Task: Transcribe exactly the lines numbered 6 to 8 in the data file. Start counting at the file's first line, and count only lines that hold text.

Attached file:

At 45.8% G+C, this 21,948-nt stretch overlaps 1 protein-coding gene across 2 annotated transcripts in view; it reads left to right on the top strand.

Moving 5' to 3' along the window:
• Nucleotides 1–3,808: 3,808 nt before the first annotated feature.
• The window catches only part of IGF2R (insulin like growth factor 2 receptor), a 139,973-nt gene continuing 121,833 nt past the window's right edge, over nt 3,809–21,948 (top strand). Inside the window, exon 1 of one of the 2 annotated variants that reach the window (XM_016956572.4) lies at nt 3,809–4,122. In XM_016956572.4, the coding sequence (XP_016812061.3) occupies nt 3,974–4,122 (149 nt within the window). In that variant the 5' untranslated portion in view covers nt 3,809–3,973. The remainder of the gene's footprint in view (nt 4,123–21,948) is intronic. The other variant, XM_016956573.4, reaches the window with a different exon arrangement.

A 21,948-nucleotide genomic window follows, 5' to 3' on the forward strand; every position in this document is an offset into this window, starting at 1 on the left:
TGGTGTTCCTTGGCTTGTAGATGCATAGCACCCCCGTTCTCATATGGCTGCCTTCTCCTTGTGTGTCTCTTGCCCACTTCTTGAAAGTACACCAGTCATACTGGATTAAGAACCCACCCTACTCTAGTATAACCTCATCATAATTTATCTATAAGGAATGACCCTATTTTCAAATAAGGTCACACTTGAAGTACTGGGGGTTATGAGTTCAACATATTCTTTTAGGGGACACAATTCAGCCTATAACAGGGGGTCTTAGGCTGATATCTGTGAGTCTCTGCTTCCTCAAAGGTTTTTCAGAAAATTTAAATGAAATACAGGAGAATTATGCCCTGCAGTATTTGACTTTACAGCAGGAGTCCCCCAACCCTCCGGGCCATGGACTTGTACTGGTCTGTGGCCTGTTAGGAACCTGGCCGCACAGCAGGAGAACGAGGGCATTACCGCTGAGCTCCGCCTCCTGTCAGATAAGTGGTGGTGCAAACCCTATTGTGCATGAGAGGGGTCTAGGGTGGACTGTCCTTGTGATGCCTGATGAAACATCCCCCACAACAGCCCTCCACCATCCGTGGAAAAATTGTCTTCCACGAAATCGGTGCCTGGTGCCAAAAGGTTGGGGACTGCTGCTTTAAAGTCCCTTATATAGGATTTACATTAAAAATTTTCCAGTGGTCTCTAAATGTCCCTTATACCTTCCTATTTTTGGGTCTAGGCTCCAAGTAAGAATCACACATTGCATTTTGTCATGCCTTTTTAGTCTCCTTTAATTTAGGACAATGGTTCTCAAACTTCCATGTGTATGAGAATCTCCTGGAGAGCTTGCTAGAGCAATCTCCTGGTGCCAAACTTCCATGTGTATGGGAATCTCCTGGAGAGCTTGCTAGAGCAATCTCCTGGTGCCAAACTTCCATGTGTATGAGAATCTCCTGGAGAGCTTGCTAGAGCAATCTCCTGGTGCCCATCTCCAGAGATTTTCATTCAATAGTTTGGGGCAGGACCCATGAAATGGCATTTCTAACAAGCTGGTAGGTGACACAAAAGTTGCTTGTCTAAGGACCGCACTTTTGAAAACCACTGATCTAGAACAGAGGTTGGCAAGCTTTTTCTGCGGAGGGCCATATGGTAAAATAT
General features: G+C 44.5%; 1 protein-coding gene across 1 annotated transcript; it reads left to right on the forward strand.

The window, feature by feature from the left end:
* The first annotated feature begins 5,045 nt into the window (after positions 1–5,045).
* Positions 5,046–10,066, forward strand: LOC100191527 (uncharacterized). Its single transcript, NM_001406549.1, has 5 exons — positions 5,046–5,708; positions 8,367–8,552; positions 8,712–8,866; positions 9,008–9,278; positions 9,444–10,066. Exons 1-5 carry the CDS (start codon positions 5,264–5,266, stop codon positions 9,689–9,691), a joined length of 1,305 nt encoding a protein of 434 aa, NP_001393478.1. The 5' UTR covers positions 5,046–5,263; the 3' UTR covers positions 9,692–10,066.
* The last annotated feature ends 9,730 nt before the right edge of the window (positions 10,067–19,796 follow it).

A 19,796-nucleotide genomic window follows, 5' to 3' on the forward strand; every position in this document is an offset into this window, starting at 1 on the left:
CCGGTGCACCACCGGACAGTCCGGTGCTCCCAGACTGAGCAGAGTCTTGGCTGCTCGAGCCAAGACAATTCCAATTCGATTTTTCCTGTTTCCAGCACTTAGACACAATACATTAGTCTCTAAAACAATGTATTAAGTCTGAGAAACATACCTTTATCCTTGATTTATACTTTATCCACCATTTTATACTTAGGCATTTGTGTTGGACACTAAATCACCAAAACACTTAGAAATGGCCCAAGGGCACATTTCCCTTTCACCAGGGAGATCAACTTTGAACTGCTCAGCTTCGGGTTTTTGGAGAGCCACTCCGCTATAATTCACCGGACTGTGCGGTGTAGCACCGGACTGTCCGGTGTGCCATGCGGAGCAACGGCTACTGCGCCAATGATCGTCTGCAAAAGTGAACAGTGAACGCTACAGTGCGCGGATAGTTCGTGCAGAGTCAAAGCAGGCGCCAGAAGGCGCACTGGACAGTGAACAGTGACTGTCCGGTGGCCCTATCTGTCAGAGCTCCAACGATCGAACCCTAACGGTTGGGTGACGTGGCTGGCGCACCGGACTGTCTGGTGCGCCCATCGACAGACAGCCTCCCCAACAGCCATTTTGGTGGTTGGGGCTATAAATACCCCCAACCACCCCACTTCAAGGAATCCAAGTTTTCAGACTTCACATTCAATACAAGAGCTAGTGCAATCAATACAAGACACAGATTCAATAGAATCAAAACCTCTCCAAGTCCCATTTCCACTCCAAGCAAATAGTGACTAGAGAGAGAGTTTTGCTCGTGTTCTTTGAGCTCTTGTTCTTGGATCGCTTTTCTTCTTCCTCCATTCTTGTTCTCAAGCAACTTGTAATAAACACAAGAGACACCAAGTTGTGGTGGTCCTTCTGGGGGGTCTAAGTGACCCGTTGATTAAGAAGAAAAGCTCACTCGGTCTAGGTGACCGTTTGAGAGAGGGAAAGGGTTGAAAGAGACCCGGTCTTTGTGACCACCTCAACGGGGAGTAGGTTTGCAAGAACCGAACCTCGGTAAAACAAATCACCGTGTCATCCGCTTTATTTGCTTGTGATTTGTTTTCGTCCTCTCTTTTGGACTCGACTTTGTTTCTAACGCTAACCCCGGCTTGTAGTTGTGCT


TGGTGTTCCTTGGCTTGTAGATGCATAGCACCCCCGTTCTCATATGGCTGCCTTCTCCTTGTGTGTCTCTTGCCCACTTCTTGAAAGTACACCAGTCATACTGGATTAAGAACCCACCCTACTCTAGTATAACCTCATCATAATTTATCTATAAGGAATGACCCTATTTTCAAATAAGGTCACACTTGAAGTACTGGGGGTTATGAGTTCAACATATTCTTTTAGGGGACACAATTCAGCCTATAACAGGGGGTCTTAGGCTGATATCTGTGAGTCTCTGCTTCCTCAAAGGTTTTTCAGAAAATTTAAATGAAATACAGGAGAATTATGCCCTGCAGTATTTGACTTTACAGCAGGAGTCCCCCAACCCTCCGGGCCATGGACTTGTACTGGTCTGTGGCCTGTTAGGAACCTGGCCGCACAGCAGGAGAACGAGGGCATTACCGCTGAGCTCCGCCTCCTGTCAGATAAGTGGTGGTGCAAACCCTATTGTGCATGAGAGGGGTCTAGGGTGGACTGTCCTTGTGATGCCTGATGAAACATCCCCCACAACAGCCCTCCACCATCCGTGGAAAAATTGTCTTCCACGAAATCGGTGCCTGGTGCCAAAAGGTTGGGGACTGCTGCTTTAAAGTCCCTTATATAGGATTTACATTAAAAATTTTCCAGTGGTCTCTAAATGTCCCTTATACCTTCCTATTTTTGGGTCTAGGCTCCAAGTAAGAATCACACATTGCATTTTGTCATGCCTTTTTAGTCTCCTTTAATTTAGGACAATGGTTCTCAAACTTCCATGTGTATGAGAATCTCCTGGAGAGCTTGCTAGAGCAATCTCCTGGTGCCAAACTTCCATGTGTATGGGAATCTCCTGGAGAGCTTGCTAGAGCAATCTCCTGGTGCCAAACTTCCATGTGTATGAGAATCTCCTGGAGAGCTTGCTAGAGCAATCTCCTGGTGCCCATCTCCAGAGATTTTCATTCAATAGTTTGGGGCAGGACCCATGAAATGGCATTTCTAACAAGCTGGTAGGTGACACAAAAGTTGCTTGTCTAAGGACCGCACTTTTGAAAACCACTGATCTAGAACAGAGGTTGGCAAGCTTTTTCTGCGGAGGGCCATATGGTAAAATAT
General features: G+C 44.5%; 1 protein-coding gene across 1 annotated transcript; it reads left to right on the forward strand.

The window, feature by feature from the left end: